Creating a simple API stub with API Gateway and S3

A while ago my team was looking to create a stub for an internal JSON HTTP based API. The to-be stubbed service was quite simple. The service exposed a REST API endpoint for listing resources of a specific type. The API supported paging and some specific request/query parameters.

GET requests to the service looked something like this:


We wanted to create a simple stub for the service within our AWS account which we could use for testing. One of the tests we wanted to perform is to test if the service was down. If so our application would follow a specific code path. We could of course not easily test this with the real services. of the remote API, we tried to keep things as simple as possible.

Creating the API with API Gateway, Lambda, and S3

As most of the services within our domain are based on Amazon API Gateway and AWS Lambda, we started looking into that direction at first. As our stub was read-only and we didn’t have to modify the items, we chose to create an initial export of the dataset from the remote API into JSON files, which we could store in S3. For storing the files we chose to use a file name pattern that resembled our type and page parameter.


This resulted in a bucket like this:

So the simplified design of the API stub was going to be as follows:

An example version of what our code looked like was something similar to this:

As you can see in the above snippet, we’re essentially calculating the path to the object in S3 based on some request parameters. When the path is resolved we just fetch the file from S3, and convert it to a string for the reply to API Gateway, which in turn returns the file to the consumer. Our lambda function was just acting as a simple proxy and we were wondering if we could get rid of the lambda function at all. Maintaining code, dependencies, etc takes a burden, so if we don’t need it we would like to get rid of it.

Creating the API with just API Gateway and S3

API Gateway has great support for direct integration with other AWS services, so we started exploring our options. The solution we hoped for was something similar to the image below.

While going through the documentation for API Gateway we found a pretty good example of how to use API Gateway as a proxy for S3. The provided solution lets API Gateway mirror the folder and file structure(s) in S3. Useful, but it did not cover our use case.

One of the other options that looked promising was configuring mapping templates. We had used that before to transform an incoming request body to a different format for the remote backend. In case you’re unfamiliar with mapping templates in API Gateway:

A mapping template is a script expressed in Velocity Template Language (VTL)and applied to the payload using JSONPath expressions.

After digging through the API Gateway documentation we also discovered that mapping templates can be used to alter the query string, headers, and path.

Modifying the path was exactly what we wanted, so we tried that and it worked like a charm. Let’s take a look at the resulting setup for our API Gateway GET request.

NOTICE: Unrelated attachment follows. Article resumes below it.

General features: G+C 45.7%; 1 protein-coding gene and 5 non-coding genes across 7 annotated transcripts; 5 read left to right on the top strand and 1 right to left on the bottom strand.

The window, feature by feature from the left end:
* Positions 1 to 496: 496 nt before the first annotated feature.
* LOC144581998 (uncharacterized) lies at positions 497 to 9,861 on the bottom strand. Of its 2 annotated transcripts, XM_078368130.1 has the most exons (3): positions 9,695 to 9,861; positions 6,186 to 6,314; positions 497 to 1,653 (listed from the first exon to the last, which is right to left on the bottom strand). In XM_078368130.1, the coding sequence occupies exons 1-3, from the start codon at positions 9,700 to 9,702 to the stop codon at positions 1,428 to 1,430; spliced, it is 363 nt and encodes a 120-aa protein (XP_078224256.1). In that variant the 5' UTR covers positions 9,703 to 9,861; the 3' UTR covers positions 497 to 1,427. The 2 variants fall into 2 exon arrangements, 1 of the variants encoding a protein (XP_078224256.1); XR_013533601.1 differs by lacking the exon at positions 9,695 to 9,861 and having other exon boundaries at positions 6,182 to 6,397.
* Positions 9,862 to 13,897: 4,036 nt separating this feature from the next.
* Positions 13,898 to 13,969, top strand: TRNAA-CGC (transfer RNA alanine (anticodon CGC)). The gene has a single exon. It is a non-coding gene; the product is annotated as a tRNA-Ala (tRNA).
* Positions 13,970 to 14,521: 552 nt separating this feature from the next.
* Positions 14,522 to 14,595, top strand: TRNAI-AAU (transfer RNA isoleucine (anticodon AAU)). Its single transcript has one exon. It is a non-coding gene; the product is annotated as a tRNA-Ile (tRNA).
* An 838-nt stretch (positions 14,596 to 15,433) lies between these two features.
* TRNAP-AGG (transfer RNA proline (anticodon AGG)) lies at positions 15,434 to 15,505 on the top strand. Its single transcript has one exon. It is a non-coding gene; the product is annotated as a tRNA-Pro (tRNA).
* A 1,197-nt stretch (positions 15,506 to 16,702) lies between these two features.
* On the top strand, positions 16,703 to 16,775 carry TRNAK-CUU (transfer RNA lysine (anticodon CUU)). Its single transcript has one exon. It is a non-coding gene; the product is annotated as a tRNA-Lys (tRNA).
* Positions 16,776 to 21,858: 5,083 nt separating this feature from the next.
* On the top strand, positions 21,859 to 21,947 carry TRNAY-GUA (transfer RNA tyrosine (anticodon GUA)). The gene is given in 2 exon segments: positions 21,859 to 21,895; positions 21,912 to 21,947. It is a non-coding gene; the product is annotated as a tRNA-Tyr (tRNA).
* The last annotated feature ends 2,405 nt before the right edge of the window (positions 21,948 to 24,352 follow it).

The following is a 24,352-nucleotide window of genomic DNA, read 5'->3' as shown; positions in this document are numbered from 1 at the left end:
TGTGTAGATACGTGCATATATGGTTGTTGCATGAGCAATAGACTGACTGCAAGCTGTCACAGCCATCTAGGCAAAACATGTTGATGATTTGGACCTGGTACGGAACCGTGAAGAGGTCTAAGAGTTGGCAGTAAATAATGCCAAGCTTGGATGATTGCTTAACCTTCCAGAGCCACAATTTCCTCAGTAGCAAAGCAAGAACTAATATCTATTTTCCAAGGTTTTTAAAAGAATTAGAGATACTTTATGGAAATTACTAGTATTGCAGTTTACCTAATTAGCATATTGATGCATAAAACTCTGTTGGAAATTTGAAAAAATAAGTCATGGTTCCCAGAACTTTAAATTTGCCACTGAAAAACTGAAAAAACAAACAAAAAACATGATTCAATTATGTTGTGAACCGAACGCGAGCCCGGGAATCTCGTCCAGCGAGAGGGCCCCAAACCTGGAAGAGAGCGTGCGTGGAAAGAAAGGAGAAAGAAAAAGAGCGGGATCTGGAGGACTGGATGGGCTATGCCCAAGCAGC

As you can see in the above section we’ve added a GET method to the root of our API. The GET method has a method request which defines both query parameters; page and type.

For the integration request, we define the remote service we want to integrate with and we specify the bucket and a dynamic fileName.

In the path override of the integration request there are two important things to notice:

  1. At the start of the Path override parameter, we provide the S3 bucket name
  2. As the second argument, we provide a dynamic value named fileName

The path override will therefor be {bucket-name}/{fileName}.

Now in our mapping template, we will fill the fileName parameter so that API Gateway knows which file to get from S3.

Let’s take a look at the mapping template.

As you can see we’ve set up a template for requests for content-type application/json. Now when a GET request arrives with the type and page query parameters, it will assemble the resulting fileName variable in the path override.

When the file in that specific bucket is found it will return the corresponding JSON. When the file is not found it will throw a 404 response body. We can also map the response code with a mapping template to produce some nice-looking error messages.

Some last thoughts

While researching this solution I also came across a post by Tom Vincent. Tom wrote a nice post about what he calls Lambdaless. Lambdaless is in essence an integration from API Gateway to another AWS Service without the use of AWS Lambda. I like the term and it resonates well with what we also tried to achieve in this post. In essence it’s similar to what Peter wrote when he wrote his articles on creating a REST API on top of DynamoDB.

I think this post shows a nice way of using Mapping Templates in API Gateway to transform the path and create a simple stub. Do keep in mind we use this for testing only and we don’t run production workloads with this setup. I also think that if the API would have been more complex we would not have taken this approach. Nevertheless, it was simple to set up and use for our stub.

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